Entering mobile gaming markets in Southeast Asia

In contrast to other countries in the rest of Asia, Southeast Asian nations can be easier targets for mobile gaming companies. With ongoing expansion of high-bandwidth access and smartphones priced at affordable levels, the region’s young and internet-savvy demographic offers a segment worthy of attention. Add the facility — and even preference — for English in markets such as the Philippines and Malaysia, along with the same distribution channels as in the West, and the region appears even more attractive.

That being said, each of the 11 countries — Brunei, Cambodia, East Timor, Indonesia, Laos, Malaysia, Myanmar, the Philippines, Singapore, Thailand and Vietnam — are unique in terms of their cultures, history, languages, socioeconomic  levels, and local government and business practices. However, there are many private and governmental sources that can help speed up your decision-making process, several of which we list throughout this article. In addition, ASEAN, the Association of Southeast Asian Nations, is in the process of implementing the AEC or ASEAN Economic Community, a European Union-type trading agreement. Companies based in countries outside of ASEAN will soon have access to 630 million consumers, with 256 million in Indonesia alone, tariff-free, as part of a homogeneous trading bloc.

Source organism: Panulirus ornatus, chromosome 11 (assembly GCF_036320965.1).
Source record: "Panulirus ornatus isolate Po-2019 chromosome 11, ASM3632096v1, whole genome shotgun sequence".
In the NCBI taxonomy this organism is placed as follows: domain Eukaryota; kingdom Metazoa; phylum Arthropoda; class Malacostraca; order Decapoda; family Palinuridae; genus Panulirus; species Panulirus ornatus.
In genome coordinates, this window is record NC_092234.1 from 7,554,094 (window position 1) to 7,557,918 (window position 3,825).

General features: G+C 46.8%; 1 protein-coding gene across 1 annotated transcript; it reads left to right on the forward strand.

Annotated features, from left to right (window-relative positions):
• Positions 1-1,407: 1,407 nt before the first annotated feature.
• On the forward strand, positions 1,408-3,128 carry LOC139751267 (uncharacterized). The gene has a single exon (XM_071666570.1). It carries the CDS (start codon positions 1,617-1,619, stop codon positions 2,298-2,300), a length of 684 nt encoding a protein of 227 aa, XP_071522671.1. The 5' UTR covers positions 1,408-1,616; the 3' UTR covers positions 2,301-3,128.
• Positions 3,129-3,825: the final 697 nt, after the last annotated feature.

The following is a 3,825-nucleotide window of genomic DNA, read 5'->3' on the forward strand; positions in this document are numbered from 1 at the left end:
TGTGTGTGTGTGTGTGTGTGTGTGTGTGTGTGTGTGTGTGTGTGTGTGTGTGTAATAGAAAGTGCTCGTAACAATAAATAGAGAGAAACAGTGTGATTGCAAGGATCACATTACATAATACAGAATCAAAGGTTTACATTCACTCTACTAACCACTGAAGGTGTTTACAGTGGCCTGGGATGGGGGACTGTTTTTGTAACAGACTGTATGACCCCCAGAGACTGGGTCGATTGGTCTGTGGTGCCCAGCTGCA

Mobile users

Mobile generated nearly half the gaming revenue in this region in 2015. Newzoo, a company that researches the gaming market, estimates that mobile gaming revenues worldwide will grow to $35.5 billion in 2016 and $44.2 billion by 2018. Though no country from Southeast Asia ranks in the top ten nations worldwide in terms of mobile gaming revenue, the region as a whole grew by 69% in 2015 over 2014 to $1.8 billion. This compares to $6.5 billion for China, $6.2 billion for Japan and $1.9 billion for South Korea.

Indonesia claimed the most mobile players in 2015, with 30.7 million, followed by Vietnam with 29.6 million (Flappy Bird, anyone?) and the Philippines at 25.1 million. Almost half of the players in Indonesia, Thailand and Vietnam spend money on mobile games. Thailand (13.8 million players), Malaysia (13.5 million) and Singapore (2.7 million) are the top three revenue-producing markets. Internet cafés have morphed into entertainment centers and gaming clubs in urban areas in the region. And more and more gamers are going mobile as high-speed connections become commonplace.

Around 40% of people on the planet are now on smartphones, with Ericsson predicting 6.1 billion smartphone users worldwide by 2020. Myanmar, for example, was among the top five countries adding mobile subscriptions in 2015, with five million added in the third quarter of 2015 alone.

Three tips for entering the market

Most Western gaming companies focus first on the top six mobile gaming markets in the region: Indonesia, Malaysia, the Philippines, Singapore, Thailand and Vietnam. Here are Common Sense Advisory (CSA Research)’s three pointers to get you started on your analysis of whether one or more of these markets belong on your expansion list: